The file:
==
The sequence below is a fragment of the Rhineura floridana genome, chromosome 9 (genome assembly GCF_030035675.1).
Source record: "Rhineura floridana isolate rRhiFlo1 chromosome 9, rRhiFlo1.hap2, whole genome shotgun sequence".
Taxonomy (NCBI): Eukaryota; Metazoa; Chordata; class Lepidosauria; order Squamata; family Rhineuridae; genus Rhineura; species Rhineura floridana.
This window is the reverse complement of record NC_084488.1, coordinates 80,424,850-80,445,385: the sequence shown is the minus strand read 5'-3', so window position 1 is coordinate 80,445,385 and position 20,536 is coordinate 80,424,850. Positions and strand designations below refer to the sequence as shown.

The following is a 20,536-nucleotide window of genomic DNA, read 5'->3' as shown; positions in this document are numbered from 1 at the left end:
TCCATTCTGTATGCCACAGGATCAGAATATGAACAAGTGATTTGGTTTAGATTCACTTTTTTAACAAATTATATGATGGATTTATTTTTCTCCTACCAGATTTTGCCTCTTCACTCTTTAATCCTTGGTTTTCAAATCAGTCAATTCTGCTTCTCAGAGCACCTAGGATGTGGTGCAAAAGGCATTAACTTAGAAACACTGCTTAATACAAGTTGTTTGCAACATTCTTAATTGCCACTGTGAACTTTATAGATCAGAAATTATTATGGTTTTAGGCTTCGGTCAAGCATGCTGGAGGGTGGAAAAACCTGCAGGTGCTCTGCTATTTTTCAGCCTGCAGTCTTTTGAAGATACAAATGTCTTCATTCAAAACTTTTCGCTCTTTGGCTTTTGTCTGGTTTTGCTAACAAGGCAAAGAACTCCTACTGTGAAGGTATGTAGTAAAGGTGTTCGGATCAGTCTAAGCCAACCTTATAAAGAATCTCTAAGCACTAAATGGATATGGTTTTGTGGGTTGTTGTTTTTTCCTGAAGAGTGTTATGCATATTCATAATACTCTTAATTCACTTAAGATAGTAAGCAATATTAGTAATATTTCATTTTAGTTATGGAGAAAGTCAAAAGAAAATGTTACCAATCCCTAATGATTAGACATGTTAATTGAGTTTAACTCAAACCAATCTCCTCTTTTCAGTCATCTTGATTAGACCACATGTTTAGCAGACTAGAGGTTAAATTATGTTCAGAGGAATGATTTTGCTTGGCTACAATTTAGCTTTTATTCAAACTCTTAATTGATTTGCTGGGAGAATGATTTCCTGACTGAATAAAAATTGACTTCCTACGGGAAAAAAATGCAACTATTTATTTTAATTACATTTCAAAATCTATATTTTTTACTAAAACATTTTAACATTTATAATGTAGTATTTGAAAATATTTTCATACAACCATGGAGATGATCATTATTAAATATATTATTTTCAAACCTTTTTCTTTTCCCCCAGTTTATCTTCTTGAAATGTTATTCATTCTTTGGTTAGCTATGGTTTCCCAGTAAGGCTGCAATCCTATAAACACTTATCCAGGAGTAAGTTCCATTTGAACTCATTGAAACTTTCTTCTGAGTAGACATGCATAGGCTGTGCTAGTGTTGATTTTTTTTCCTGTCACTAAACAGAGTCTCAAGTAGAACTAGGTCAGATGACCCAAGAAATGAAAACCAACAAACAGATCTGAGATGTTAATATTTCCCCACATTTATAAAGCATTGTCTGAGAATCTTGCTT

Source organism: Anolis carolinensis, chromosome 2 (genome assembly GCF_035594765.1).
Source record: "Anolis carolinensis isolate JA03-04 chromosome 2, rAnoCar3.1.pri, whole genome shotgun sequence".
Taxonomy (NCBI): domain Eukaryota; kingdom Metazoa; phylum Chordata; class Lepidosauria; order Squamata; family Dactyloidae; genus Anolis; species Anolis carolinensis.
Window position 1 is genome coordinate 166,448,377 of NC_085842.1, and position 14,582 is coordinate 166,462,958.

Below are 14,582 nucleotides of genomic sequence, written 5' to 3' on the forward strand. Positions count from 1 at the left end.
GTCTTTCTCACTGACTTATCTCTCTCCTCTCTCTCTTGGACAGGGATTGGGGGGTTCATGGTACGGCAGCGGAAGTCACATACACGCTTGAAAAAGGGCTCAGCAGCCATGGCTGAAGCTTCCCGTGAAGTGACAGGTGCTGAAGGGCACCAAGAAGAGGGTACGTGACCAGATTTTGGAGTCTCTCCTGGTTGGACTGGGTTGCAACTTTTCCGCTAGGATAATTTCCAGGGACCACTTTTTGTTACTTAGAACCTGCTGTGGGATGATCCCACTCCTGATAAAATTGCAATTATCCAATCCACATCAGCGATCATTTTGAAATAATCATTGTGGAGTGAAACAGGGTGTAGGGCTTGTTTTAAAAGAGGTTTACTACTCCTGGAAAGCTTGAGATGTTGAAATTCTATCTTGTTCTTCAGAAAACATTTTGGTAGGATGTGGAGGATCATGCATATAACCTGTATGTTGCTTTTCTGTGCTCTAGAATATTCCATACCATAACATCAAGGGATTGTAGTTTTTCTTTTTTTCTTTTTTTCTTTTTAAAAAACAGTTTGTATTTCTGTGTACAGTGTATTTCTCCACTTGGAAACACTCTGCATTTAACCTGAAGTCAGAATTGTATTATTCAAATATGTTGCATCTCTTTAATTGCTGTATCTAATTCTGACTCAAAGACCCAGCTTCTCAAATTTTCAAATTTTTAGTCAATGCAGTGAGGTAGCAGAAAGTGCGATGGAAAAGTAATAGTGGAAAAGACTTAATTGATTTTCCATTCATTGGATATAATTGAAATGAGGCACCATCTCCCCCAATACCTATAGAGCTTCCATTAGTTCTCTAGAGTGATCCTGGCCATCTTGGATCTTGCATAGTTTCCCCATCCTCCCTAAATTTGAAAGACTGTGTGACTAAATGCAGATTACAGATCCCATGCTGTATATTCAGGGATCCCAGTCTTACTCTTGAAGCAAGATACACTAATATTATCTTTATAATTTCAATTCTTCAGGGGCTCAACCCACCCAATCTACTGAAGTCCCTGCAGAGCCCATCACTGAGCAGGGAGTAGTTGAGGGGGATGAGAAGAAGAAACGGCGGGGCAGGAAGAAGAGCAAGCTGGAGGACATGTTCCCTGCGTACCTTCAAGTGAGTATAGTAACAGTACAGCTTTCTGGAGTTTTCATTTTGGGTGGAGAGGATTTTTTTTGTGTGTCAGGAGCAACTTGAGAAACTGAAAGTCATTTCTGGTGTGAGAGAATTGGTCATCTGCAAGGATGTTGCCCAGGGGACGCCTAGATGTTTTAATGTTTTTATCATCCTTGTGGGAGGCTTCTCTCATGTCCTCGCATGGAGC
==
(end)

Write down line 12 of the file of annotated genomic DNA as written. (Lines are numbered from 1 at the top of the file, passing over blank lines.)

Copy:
GTCTTTCTCACTGACTTATCTCTCTCCTCTCTCTCTTGGACAGGGATTGGGGGGTTCATGGTACGGCAGCGGAAGTCACATACACGCTTGAAAAAGGGCTCAGCAGCCATGGCTGAAGCTTCCCGTGAAGTGACAGGTGCTGAAGGGCACCAAGAAGAGGGTACGTGACCAGATTTTGGAGTCTCTCCTGGTTGGACTGGGTTGCAACTTTTCCGCTAGGATAATTTCCAGGGACCACTTTTTGTTACTTAGAACCTGCTGTGGGATGATCCCACTCCTGATAAAATTGCAATTATCCAATCCACATCAGCGATCATTTTGAAATAATCATTGTGGAGTGAAACAGGGTGTAGGGCTTGTTTTAAAAGAGGTTTACTACTCCTGGAAAGCTTGAGATGTTGAAATTCTATCTTGTTCTTCAGAAAACATTTTGGTAGGATGTGGAGGATCATGCATATAACCTGTATGTTGCTTTTCTGTGCTCTAGAATATTCCATACCATAACATCAAGGGATTGTAGTTTTTCTTTTTTTCTTTTTTTCTTTTTAAAAAACAGTTTGTATTTCTGTGTACAGTGTATTTCTCCACTTGGAAACACTCTGCATTTAACCTGAAGTCAGAATTGTATTATTCAAATATGTTGCATCTCTTTAATTGCTGTATCTAATTCTGACTCAAAGACCCAGCTTCTCAAATTTTCAAATTTTTAGTCAATGCAGTGAGGTAGCAGAAAGTGCGATGGAAAAGTAATAGTGGAAAAGACTTAATTGATTTTCCATTCATTGGATATAATTGAAATGAGGCACCATCTCCCCCAATACCTATAGAGCTTCCATTAGTTCTCTAGAGTGATCCTGGCCATCTTGGATCTTGCATAGTTTCCCCATCCTCCCTAAATTTGAAAGACTGTGTGACTAAATGCAGATTACAGATCCCATGCTGTATATTCAGGGATCCCAGTCTTACTCTTGAAGCAAGATACACTAATATTATCTTTATAATTTCAATTCTTCAGGGGCTCAACCCACCCAATCTACTGAAGTCCCTGCAGAGCCCATCACTGAGCAGGGAGTAGTTGAGGGGGATGAGAAGAAGAAACGGCGGGGCAGGAAGAAGAGCAAGCTGGAGGACATGTTCCCTGCGTACCTTCAAGTGAGTATAGTAACAGTACAGCTTTCTGGAGTTTTCATTTTGGGTGGAGAGGATTTTTTTTGTGTGTCAGGAGCAACTTGAGAAACTGAAAGTCATTTCTGGTGTGAGAGAATTGGTCATCTGCAAGGATGTTGCCCAGGGGACGCCTAGATGTTTTAATGTTTTTATCATCCTTGTGGGAGGCTTCTCTCATGTCCTCGCATGGAGC